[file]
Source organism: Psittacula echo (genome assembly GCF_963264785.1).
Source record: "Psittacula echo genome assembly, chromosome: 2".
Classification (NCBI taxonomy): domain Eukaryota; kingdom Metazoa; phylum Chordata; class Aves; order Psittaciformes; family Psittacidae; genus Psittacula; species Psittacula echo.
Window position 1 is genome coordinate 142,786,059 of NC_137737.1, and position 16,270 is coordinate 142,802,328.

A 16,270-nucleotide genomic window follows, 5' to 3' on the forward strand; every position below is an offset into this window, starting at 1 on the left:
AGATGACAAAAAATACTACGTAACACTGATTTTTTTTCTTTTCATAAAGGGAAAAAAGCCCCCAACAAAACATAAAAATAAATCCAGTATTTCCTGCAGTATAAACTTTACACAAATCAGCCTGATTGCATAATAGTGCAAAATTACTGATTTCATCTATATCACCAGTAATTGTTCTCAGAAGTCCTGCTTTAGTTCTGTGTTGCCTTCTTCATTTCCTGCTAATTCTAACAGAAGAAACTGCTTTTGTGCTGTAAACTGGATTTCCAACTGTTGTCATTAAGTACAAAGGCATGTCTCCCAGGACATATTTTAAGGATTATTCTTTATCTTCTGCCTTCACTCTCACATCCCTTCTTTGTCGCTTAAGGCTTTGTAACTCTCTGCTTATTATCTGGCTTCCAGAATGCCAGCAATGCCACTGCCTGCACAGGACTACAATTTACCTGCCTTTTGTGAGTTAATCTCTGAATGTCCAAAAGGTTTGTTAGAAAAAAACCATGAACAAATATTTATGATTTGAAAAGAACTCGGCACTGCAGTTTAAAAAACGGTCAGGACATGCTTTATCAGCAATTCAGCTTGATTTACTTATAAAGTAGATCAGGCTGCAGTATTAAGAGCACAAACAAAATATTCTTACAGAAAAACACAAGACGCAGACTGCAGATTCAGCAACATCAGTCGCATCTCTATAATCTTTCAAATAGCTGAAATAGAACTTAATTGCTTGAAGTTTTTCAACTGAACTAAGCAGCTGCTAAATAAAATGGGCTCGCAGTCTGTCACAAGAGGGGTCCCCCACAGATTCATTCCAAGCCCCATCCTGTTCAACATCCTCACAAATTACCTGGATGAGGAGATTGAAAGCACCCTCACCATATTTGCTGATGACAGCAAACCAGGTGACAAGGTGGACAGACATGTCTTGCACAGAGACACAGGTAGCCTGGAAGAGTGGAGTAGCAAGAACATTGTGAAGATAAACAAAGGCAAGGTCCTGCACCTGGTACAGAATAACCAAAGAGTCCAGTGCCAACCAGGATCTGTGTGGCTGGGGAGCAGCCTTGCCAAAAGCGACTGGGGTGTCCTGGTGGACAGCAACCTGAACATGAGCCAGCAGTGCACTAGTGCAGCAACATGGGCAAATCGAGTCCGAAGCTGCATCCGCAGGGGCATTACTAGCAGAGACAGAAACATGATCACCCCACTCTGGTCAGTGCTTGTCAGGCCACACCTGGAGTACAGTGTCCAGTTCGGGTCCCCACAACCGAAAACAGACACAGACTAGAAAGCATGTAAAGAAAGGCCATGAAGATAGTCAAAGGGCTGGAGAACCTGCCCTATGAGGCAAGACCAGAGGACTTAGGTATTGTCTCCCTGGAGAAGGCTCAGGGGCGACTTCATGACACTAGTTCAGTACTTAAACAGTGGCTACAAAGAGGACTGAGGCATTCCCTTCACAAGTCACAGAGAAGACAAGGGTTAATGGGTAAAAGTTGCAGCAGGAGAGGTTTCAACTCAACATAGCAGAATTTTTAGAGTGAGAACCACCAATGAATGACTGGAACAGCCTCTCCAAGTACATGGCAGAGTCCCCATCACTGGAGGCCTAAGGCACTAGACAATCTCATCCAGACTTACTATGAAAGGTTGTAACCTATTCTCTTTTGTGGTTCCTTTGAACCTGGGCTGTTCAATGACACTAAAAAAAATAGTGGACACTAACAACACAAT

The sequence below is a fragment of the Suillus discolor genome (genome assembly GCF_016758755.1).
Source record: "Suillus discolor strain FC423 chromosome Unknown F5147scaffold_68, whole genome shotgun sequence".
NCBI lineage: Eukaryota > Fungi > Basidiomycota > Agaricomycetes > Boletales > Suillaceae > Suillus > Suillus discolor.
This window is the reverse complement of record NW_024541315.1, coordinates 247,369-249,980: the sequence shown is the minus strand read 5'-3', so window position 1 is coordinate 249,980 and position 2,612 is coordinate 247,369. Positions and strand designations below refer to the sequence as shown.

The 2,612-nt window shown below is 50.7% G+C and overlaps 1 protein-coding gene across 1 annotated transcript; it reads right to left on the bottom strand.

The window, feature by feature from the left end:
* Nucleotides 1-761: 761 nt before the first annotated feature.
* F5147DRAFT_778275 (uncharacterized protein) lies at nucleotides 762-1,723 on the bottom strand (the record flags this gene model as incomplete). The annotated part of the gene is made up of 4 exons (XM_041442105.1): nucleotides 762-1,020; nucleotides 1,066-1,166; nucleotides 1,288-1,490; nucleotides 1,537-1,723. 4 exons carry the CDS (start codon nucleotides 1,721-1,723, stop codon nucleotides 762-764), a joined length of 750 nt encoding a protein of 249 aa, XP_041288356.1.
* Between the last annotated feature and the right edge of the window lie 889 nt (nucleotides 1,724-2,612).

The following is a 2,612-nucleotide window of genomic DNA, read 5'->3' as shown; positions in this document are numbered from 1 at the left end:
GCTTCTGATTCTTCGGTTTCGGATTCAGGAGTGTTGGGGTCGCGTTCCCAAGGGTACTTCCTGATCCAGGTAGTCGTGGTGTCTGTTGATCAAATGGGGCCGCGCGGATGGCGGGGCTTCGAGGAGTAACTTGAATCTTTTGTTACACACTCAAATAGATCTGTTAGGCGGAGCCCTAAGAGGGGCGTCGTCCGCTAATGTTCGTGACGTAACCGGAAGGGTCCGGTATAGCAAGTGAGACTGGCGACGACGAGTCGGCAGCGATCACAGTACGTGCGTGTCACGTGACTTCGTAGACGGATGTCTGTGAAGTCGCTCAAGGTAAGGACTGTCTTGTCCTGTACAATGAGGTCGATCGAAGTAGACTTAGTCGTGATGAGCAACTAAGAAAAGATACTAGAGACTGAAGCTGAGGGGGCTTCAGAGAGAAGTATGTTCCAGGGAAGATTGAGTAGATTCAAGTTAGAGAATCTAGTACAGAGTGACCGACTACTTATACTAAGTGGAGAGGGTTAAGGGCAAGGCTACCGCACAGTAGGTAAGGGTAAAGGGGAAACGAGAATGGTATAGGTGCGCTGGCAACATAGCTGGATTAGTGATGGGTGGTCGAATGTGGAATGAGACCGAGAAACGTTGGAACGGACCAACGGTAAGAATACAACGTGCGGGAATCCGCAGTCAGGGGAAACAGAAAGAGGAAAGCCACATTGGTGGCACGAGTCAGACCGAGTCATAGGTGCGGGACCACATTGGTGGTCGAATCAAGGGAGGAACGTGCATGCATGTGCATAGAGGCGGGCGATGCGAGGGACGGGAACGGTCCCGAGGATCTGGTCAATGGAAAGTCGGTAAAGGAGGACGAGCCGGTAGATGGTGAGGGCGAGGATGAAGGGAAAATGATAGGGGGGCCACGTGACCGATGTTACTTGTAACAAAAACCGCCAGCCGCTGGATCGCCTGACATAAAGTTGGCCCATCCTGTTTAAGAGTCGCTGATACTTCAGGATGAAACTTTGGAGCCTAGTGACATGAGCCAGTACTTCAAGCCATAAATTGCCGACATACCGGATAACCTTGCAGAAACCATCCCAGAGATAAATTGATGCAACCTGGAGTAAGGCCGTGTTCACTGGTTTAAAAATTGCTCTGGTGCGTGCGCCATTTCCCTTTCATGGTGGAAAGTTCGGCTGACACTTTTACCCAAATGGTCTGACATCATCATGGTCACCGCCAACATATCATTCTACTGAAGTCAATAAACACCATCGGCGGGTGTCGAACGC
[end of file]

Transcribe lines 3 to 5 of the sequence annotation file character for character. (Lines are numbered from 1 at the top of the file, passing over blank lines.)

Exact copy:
Classification (NCBI taxonomy): domain Eukaryota; kingdom Metazoa; phylum Chordata; class Aves; order Psittaciformes; family Psittacidae; genus Psittacula; species Psittacula echo.
Window position 1 is genome coordinate 142,786,059 of NC_137737.1, and position 16,270 is coordinate 142,802,328.

A 16,270-nucleotide genomic window follows, 5' to 3' on the forward strand; every position below is an offset into this window, starting at 1 on the left: